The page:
Higher Education Reform

‘Belonging’ on Campus: Three Ways to Make it So

May 9, 2022 6779
Five university students focused on computer screen
(Photo: vicwag/Pixabay)

“Belonging” is trending.

You can see it in evolving executive titles, such as “vice president of global diversity, inclusion and belonging.”

You can find it in reports about how to make employees feel they’re a more essential part of the workplace. For instance, a 2021 report about trends in the workplace found that belonging is a key factor for how companies keep employees engaged. And it can be seen in new “belonging” initiatives and strategies to create an “environment of belonging” and develop more inclusive environments across organizations of all sorts.

But what about on a college campus? Does the recent increased interest in belonging help students? Might it carry unintended consequences?

As a researcher who concentrates on factors that influence belonging among college students, I have decided to probe more deeply into the recent focus on belonging and its relationship to how college students fare. In my research, I define belonging as a concept of people’s connectedness and mattering at the organizations or institutions where they work, study or are otherwise involved.

Will this emphasis on belonging actually enhance students’ well-being and ultimately help them succeed? Or is it just being used as a feel-good buzzword that is meant to appease recent demands for greater inclusion?

The Conversation logo
This article by Michelle Samura originally appeared on The Conversation, a Social Science Space partner site, under the title “3 ways to make ‘belonging’ more than a buzzword in higher ed”

A crucial need

There’s no shortage of research that has identified belonging as a critical need for human beings, especially for college students.

Studies have found that belonging is a key to college student success. Belonging is associated with students not dropping out of school, psychologically adjusting to college, and academic achievement. Belonging is especially important for students of color who attend institutions that were not designed with them in mind.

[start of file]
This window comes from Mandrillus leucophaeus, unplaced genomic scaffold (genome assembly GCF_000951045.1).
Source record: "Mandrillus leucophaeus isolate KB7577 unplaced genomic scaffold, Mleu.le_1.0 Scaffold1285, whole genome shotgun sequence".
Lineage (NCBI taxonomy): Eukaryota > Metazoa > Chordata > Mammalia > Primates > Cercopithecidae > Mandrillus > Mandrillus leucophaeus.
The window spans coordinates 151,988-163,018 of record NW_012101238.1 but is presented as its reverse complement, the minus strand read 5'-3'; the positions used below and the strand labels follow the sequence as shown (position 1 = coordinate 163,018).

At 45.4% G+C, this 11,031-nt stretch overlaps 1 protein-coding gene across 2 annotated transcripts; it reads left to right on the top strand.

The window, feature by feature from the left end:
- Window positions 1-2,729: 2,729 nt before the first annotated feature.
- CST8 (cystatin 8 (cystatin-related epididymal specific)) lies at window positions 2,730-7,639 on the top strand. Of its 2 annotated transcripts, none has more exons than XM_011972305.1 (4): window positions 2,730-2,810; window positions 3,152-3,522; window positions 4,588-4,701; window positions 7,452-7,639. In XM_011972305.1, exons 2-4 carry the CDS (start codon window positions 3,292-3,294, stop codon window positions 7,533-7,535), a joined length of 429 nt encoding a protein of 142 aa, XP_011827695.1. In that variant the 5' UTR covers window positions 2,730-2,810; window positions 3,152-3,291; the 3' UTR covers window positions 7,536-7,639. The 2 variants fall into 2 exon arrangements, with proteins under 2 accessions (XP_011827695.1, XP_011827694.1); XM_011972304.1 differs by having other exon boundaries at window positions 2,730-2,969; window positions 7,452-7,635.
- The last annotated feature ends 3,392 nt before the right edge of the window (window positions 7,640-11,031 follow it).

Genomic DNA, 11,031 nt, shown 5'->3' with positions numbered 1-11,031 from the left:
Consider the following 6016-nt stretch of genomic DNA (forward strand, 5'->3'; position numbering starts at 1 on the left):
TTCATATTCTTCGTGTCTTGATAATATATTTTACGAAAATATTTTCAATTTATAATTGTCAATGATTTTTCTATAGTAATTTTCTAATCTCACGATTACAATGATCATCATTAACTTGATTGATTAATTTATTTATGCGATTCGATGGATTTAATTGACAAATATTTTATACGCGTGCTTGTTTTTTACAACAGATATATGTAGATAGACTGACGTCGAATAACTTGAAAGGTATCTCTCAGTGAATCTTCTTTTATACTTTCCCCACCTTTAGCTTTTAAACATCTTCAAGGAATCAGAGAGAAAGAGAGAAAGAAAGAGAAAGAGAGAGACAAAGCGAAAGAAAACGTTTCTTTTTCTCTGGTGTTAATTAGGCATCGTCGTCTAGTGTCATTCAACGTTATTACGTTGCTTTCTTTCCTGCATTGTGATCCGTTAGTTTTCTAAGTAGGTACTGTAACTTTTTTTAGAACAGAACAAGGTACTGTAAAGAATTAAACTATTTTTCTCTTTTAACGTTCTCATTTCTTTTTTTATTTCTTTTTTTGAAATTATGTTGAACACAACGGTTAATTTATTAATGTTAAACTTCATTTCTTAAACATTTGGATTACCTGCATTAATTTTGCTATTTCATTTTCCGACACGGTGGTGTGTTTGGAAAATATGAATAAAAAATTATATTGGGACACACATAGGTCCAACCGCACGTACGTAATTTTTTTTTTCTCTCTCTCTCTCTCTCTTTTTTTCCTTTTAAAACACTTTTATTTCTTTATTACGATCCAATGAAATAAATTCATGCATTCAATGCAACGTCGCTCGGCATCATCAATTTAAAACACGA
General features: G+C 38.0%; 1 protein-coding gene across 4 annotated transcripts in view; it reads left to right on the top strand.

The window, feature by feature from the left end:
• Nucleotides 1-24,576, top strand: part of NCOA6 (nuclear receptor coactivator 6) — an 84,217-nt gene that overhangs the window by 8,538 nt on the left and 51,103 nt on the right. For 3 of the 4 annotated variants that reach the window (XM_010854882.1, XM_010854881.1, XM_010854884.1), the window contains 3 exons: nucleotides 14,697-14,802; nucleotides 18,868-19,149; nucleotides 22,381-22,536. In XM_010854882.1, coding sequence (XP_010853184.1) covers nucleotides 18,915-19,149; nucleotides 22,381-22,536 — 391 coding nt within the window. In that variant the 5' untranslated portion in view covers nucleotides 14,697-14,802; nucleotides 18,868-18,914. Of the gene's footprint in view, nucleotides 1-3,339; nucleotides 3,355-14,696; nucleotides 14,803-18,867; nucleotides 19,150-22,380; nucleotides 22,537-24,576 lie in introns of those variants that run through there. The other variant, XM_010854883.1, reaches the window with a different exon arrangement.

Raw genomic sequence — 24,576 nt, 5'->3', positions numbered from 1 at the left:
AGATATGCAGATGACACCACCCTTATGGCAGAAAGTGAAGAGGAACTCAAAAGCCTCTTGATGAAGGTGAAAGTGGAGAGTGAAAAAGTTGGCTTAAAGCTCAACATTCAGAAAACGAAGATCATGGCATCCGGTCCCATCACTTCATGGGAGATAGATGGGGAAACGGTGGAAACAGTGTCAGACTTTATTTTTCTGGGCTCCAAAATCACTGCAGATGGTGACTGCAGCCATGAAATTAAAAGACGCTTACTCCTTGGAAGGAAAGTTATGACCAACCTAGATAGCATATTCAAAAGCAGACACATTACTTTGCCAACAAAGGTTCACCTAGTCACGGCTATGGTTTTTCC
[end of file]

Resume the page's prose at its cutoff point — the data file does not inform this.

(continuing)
While most research about belonging on campus has focused on how students interact with other people, my own research has examined how campus spaces – such as residence halls and classrooms – can enhance student belonging. I’ve found that the design of campus spaces can increase the frequency of interactions among students. If those interactions are positive, they can then lead to belonging. I’ve also found that where students go on campus – or don’t go, for that matter – says a lot about when and with whom they experience belonging.

I don’t question that belonging on campus is an important consideration. Rather, I’m suggesting that people question generally accepted ways of talking about belonging. Here are three alternative ways to think about the matter.

1. Belonging is an ongoing process

Phrases such as “sense of belonging” are commonly used in discussions about belonging. This language suggests that belonging is a feeling or a state of being, but it’s actually more than that.

Even how belonging is measured can perpetuate a view that one’s belonging remains constant and consistent, overlooking the fact that “belonging” can actually fluctuate over time. Belonging among college students often is measured through surveys, but surveys are only snapshots.

Beyond shifts in belonging at different times, students may also experience belonging differently in different places and with different people. For example, I found that students at one university identified the dining hall as a key site to connect with their friends. It was a space that represented their belonging. However, for other students, the same dining hall was a stressful place. For these students, it was a space that made them feel isolated.

Instead of viewing belonging as a feeling or a sense, consider how belonging is an ongoing process. In my 2016 study of college student belonging, I found that when students’ expectations for their academic and social lives did not match what they encountered during college, they indicated lower belonging academically and socially. To change that, students would seek out different places on campus and rethink their own views of themselves. They would also form new student groups and seek places on campus for those groups and people with similar interests to meet.

The takeaway is that even if someone doesn’t belong at first, it doesn’t mean they won’t belong in the future.

2. Belonging takes effort